The Nokia E60 is a traditional looking rectangle-block styled business smartphone that is a bit clunky but gets the job done with minimum fuss.
Measuring in at 115mm x 49 mm x 16.9 mm, the phone is indeed a bit of a brick, (even Nokia describes the phone’s form as ‘monoblock’!). However, it isn’t an ugly phone, nor is it particularly heavy (117g) considering its range of functionality. That is, the phone is practical and performance-based, rather than particularly innovative in terms of styling. We were a bit worried about the hardiness of the E60, given the review unit came with a few scratches on the body. However, it seems the previous reviewer was just a bit over-enthusiastic, as we actually found that it didn’t scratch easily.
The big bonus of the E60’s considerable length is the wonderfully large screen which supports up to 16 million colours. It is rather luxurious to read email, browse Web pages, compose calendar entries or text messages without intense concentration or squinting. However the pre-emptive dictionary feature (which is useful for texting) was also automatically activated for adding new contacts to your database – this was a bit of a niggle. Mainly because most names aren’t recognised by the dictionary and there was no obvious tool to give you the option to spell it out.
Navigating is also easy via the five-way scroll key – a particularly nice Nokia touch is when navigating Web pages, is the mini-screenshot which gives you an overview of exactly where you are on the page – so you know which direction to move your arrow. The phone is based on the S60, Symbian OS 0.91 operating system.
In terms of connectivity, the E60 offers WCDMA, EDGE, Triband GSM and Internet call over WLAN Broadband modem for PC, it can also support up to six Bluetooth connections simultaneously. Pairing Bluetooth devices, such as the Nokia BH-900 Bluetooth headset was very straightforward and fast. Data or file transfers were also easy and relatively fast.
The E60 supports push email clients including BlackBerry Connect in addition to Nokia’s own Intellisync Wireless Email. Setup wizards are in place to make setting up email simple as well. But if you don’t want push email, the phone also supports POP3, IMAP4 and SMTP protocols. PC synchronisation with Microsoft Outlook and Lotus Notes is also possible via the Nokia PC Suite.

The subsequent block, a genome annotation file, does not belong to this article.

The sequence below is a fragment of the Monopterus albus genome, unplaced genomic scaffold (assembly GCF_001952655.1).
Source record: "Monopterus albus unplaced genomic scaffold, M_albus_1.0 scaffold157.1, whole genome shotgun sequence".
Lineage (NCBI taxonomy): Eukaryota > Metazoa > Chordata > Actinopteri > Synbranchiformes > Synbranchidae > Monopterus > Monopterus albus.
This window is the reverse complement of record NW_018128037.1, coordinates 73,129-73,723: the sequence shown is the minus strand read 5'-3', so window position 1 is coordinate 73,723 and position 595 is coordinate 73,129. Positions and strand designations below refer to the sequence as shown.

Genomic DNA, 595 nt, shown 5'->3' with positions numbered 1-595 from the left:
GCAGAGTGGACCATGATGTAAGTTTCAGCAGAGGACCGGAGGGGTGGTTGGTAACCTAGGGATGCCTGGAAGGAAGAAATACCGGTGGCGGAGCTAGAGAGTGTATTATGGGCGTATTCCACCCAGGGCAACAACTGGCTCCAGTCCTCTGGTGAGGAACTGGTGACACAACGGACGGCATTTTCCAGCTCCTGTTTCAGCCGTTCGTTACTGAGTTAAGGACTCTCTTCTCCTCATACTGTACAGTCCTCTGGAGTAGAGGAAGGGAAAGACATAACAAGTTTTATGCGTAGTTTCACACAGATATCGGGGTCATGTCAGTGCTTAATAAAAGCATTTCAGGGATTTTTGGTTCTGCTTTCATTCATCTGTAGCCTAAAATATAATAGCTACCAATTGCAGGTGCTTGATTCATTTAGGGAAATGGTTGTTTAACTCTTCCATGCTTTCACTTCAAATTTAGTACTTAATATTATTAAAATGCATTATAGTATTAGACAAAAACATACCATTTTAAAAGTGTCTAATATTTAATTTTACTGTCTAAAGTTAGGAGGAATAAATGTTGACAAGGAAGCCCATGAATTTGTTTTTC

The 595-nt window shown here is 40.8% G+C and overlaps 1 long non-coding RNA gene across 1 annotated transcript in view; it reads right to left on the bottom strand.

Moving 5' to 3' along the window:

The dedicated voice key for voice dialing, recording and Push-To-Talk was handy to use. The speakerphone function offered voice coming in loud and clear. It was also nice to have the option of switching to speakerphone with one click, even when the Bluetooth headset was enabled (i.e. without having to switch off the headset).
Battery life was reasonable, though a bit less than Nokia’s guide of GSM up to 3.3-6.4 hours, WCDMA up to 2.5-2.7 hours and VoIP up to 2.5-2.7 hours. The phone lasted about 4-5 days with medium level GSM voice and text use, though this came down to about 2 days with Internet use.
The phone has up to 64 MB of internal memory with a reduced size dual voltage multimedia slot in place, to allow expansion of up to 2GB. The phone also features a multimedia player, but lacks a camera or FM radio – it’s strictly business after all!
Overall, the E60 was simple to use – with the design focus being practicality and ease of use rather than style, thus making the monoblock factor easy to overlook. Keep in mind as well that it is still thinner than full blown PDAs, so it’s a good smartphone alternative if you value push email over constant Web use. But if you want something with more of a PDA formfactor (including the QWERTY keyboard) you could look at the E61. Or for a sleeker, lighter version of the E60, try the latest Nokia business phone, E50. This phone offers extras in the form of a 1.3 megapixel camera but without WCDMA connectivity.
Nokia E60 |$749 | | www.nokia.com.au
For: Lots of easy-to-use business features; practical design
Against: Fairly boring monoblock style
Verdict: A function-over-style phone that will synchronise well (and easily) with your business environment